In cases of adrenal insufficiency, your adrenal gland isn’t making enough of particular hormones such as cortisol. Cortisol is known as the stress hormone, and it’s essential for life.

The symptoms of adrenal insufficiency include:

It can be caused by an underlying autoimmune disorder or if you suddenly stop taking steroid-based medications. Addison’s disease is another cause of adrenal insufficiency.

You’ll usually need to take medications to replace the missing hormones. Your treatment may also include a high-sodium diet.

Polycystic ovary syndrome

Polycystic ovary syndrome affects 8% to 13% of all women at reproductive age. It’s the most common cause of infertility in women in this age range. The syndrome involves problems with the hormones insulin, testosterone, and other androgens.

Symptoms include decreased ovulation and excessive facial hair growth. It can also increase your chances of developing cardiovascular disease and type 2 diabetes.

Polycystic ovary syndrome doesn’t have a cure. Your doctor may prescribe oral contraceptives to treat the condition if you aren’t concerned with fertility. You’ll need some form of ovulation therapy if you want to become pregnant. There are many options for this treatment that you’ll need to discuss with your doctor.

Lifestyle changes, particularly modifying your diet and exercise routine in order to lose weight, are also effective solutions for long-term management of this condition.

Low testosterone and hypogonadism

This is a hormonal condition that — in males — is caused by low levels of the hormone testosterone. Testosterone is an important male sex hormone that influences the development of sex characteristics like body and facial hair. It also affects muscle development, sperm production, and sex drive.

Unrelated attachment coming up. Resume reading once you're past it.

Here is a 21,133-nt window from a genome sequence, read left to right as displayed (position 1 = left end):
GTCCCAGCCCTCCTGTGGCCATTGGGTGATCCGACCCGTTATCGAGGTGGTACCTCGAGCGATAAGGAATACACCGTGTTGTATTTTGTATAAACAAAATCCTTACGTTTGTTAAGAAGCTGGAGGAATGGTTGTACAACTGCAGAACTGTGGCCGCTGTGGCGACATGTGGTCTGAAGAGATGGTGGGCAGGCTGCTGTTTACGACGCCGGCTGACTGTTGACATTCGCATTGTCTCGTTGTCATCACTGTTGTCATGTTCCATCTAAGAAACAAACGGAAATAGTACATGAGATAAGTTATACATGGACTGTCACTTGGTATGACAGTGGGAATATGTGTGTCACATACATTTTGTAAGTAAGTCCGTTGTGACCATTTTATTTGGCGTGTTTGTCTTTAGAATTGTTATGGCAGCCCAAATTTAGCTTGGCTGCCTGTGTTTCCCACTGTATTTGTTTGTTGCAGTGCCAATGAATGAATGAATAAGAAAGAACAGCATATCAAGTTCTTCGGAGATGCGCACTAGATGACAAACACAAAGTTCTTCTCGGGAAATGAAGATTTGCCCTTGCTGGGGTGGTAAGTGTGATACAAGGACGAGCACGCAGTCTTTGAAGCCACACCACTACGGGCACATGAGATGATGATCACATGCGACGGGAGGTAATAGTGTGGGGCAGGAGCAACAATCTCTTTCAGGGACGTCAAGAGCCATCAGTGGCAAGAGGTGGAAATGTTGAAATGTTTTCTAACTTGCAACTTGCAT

If your testosterone levels are low, you may experience:

  • A drop in your sex drive
  • Poor erections
  • Enlarged breast tissue
  • A lower sperm count than normal

Over time, low levels can lead to more problems like weakened bones (osteoporosis).

This hormone imbalance can have a number of causes, including:

  • Injury or infection in your testicles
  • Chemotherapy
  • The use of opiates and corticosteroids
  • Chronic conditions like liver and kidney disease
  • Other hormonal issues like diabetes

Testosterone therapy — in the form of pills, patches, or injections — can help raise your levels of this hormone. You may also need to treat any underlying conditions to fix this issue.

Hypogonadism can also occur in females. This is when the ovaries produce too few sex hormones. It leads to decreased fertility, but this can commonly be treated with hormone replacement therapy.

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Medically Reviewed on 1/14/2022
References
Cochrane Database of Systemic Reviews: "Lifestyle changes in women with polycystic ovary syndrome."

Gynecological Endocrinology: "Treatment strategies for women with polycystic ovary syndrome."

Hormone Health Network: "Low Testosterone (Hypogonadism)."

Medline Plus: "Diabetes," "Endocrine Diseases."

National Institute of Diabetes and Digestive and Kidney Diseases: "Adrenal Insufficiency and Addison's disease," "Hyperthyroidism (Overactive Thyroid)," "Hypothyroidism (Underactive Thyroid)."

University of California San Francisco Health: "Hypogonadism."